22 March 2009
It has taken months to collect enough old newspapers to continue building the paper retaining walls for the new south end beds. Despite contacting LondonLite and Metro for old copies (absolutely no response from either) and putting posters up in various housing blocks they have only slowly piled up, just long enough for the office mice to have produced some fine heaps of delicate, if stinky, confetti.
These walls are being made of stacked newspapers. I read a book, The Curious Gardener by Jurgen Dahl, a couple of years ago and he describes building garden walls with stacked newspaper. Apparently they can last for years and when they finally rot can simply be dug in. I wanted to give this a go and the south end renovations have provided just the opportunity. The paper wall will form a sweeping curve around the tulip tree to encircle a seating area.
Despite my confidence when presenting the plans to committee I had wondered how it would hold up in practice - I have kept brandling worms on wet newspaper and they gobble it up with relish - but the initial section, completed last november, has weathered the winter well and remains sturdy.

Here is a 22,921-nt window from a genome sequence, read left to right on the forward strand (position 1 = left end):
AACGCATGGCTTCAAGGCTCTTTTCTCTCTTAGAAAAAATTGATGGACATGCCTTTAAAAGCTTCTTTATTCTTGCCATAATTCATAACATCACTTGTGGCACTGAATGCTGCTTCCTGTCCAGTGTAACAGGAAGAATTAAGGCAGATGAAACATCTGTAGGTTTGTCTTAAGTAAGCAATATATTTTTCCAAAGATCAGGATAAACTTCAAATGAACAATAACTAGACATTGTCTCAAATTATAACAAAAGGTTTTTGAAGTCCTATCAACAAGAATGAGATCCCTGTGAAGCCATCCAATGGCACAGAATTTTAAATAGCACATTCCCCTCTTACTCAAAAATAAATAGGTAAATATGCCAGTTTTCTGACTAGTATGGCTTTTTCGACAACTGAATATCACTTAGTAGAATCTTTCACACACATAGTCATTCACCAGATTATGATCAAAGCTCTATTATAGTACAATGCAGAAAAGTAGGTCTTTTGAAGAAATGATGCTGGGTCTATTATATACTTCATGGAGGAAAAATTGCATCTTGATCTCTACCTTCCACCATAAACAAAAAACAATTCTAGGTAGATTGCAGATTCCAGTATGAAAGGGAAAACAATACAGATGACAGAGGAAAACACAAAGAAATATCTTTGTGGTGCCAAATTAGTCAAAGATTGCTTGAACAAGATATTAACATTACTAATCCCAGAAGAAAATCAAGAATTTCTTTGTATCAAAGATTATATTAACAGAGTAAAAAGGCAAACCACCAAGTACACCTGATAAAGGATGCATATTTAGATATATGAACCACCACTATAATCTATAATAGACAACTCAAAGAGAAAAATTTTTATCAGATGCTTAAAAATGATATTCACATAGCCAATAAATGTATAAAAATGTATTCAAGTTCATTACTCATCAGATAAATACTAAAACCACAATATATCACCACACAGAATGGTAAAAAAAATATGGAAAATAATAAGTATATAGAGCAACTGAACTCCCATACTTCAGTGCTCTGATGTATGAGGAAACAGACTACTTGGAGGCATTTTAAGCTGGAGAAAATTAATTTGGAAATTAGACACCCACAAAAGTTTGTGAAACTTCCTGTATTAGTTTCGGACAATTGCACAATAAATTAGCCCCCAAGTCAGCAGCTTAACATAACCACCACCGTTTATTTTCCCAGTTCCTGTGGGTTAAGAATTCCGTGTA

Building it has been simple. The line of the wall is dug out to make a sloping footing so the wall will lean back into the bed for stability as it rises. Wet newspapers are simply laid along the line in layers. After each few layers it gets a good beating to compact it well and earth is firmly packed in behind. To finish off the top earth is pulled up to the raised front edge (the front edge is higher due to the sloping footing) to hold the top layer of 'papers in place. The face of the wall is bashed into shape with the back of a rake.
It is easy to form curves and a really quick way to build low walls but not when working in public. Most of the day was spent explaining the idea and technique to visitors. It is great that it has drawn such interest but ten minutes was the longest period of actual construction. Sometimes I'd love to just get on with it.Maybe I will erect the marquee and work concealed until a final flourishy grand reveal.